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Movie Extras, Pneumatic Mail, and Slush-Piles
Microsoft is doing decently well (revenue-wise) with its AI-powered Copilot offerings, but the cost of running generative AI systems is high, and no one seems to have cracked the code, quite yet, as to how they might make consistent profits from these tools.
That said, smaller models (that cost less to train and run, are beginning to arrive, and may make sense for specific use-cases.
Also: people are training AI “agents” to do things on their behalf, even when they’re not around.
Though thankfully some people are getting down to some actual, meaningful work with AI, like translating demonology books.
People are lonely, example 40-bazillion (in other words: if you’re feeling lonely, you’re not alone).
The not-so-glamorous life of a movie extra: “I could hardly believe it: I was being asked to act! I shifted my expression to reflect boredom and disgust, though my heart doing cartwheels in my chest felt the opposite. Once he got the shot, Burger waved the camera operator over to the next line. I had no idea if I had nailed it or not.”
In 1897, a pneumatic tube system was installed in New York City for delivering the mail, and at its height about 95,000 canisters were delivered through it daily.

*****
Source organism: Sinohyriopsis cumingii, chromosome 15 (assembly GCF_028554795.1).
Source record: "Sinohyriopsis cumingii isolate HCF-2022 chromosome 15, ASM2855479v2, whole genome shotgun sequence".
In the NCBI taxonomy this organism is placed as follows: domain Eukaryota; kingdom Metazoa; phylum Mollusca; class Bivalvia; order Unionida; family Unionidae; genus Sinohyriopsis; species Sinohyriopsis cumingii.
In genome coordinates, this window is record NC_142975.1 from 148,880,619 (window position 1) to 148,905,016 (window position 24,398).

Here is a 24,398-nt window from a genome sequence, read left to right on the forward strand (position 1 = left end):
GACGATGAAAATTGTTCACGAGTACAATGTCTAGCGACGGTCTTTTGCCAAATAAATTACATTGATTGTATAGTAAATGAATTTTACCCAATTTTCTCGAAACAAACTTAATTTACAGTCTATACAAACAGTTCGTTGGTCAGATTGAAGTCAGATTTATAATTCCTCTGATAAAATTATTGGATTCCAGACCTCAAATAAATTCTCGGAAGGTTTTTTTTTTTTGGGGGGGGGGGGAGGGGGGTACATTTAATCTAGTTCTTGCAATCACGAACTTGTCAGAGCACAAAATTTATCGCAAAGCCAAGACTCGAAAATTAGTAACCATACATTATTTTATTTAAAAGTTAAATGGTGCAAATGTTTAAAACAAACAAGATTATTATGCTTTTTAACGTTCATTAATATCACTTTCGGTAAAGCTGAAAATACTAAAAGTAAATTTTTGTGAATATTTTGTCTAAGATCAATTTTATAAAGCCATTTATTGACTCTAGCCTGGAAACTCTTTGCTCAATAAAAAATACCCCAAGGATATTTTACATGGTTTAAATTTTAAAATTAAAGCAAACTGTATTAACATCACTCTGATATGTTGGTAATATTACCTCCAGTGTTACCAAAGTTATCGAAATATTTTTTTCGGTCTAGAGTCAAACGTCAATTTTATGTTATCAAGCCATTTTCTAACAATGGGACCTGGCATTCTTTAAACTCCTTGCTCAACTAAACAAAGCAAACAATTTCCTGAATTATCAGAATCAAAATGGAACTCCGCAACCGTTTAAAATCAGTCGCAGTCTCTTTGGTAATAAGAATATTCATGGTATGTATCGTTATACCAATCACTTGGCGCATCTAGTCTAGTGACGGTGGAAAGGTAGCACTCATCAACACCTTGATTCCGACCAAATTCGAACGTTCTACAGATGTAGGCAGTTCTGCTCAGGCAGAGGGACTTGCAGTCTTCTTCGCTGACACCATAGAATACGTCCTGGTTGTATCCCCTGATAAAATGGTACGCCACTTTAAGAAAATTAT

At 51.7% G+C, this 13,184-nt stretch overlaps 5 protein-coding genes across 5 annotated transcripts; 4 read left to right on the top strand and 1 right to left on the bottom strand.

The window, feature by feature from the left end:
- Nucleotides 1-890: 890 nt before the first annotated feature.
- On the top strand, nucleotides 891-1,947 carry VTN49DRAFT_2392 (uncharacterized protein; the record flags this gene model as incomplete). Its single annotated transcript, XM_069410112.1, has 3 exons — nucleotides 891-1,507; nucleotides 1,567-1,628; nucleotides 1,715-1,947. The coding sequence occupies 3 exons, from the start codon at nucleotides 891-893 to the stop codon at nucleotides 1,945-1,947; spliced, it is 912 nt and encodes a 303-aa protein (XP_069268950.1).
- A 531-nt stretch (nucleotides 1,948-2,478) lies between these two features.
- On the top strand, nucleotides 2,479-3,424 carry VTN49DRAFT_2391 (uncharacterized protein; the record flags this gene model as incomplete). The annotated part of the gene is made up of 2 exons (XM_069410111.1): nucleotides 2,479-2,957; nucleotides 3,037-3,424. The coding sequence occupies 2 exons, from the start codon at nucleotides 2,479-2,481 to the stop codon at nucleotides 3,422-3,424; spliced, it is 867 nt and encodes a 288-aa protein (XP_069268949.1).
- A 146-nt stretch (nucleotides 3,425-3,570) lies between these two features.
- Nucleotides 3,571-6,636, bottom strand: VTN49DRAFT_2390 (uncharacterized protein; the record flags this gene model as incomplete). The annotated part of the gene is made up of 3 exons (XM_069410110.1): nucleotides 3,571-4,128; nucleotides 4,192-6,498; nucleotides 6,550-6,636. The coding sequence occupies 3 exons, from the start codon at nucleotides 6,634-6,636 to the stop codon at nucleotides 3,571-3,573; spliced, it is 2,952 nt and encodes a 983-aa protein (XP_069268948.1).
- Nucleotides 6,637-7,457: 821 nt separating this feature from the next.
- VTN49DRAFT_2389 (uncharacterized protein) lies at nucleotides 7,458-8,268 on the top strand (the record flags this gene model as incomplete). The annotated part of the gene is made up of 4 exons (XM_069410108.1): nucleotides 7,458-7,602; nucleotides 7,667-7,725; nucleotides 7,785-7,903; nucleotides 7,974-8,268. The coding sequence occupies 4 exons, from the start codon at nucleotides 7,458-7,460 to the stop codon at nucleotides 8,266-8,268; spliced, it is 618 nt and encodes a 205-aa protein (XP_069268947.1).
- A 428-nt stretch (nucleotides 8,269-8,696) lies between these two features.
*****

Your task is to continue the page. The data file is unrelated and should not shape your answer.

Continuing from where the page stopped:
The girl picture problem: “Every teenager is a teenager pretending to be a teenager. They self-consciously posture, alternating between sets of coded poses formulated through images. Photography enables them to fix themselves in advance of entering the world, the same way Travis Bickle, in Taxi Driver (1976), rehearses in front of a mirror, transforming himself into a serial killer long before he ever kills anyone. Photography is a mirror and the teenager couldn’t exist without it. Paedophiles, advertisers, recruiters, social-media influencers, fashion magazines and family albums all traffic in images of children. So do a lot of art photographers.”
And a piece on the slush-pile (the pile where un-asked-for written work goes if you’re an editor, publisher, agent etc), how it amplifies existing inequalities, but also how it plays a role beyond that of gatekeeper (or maybe that of a useful sort of gatekeeper?) that helps us avoid an entirely different set of problems (though very imperfectly).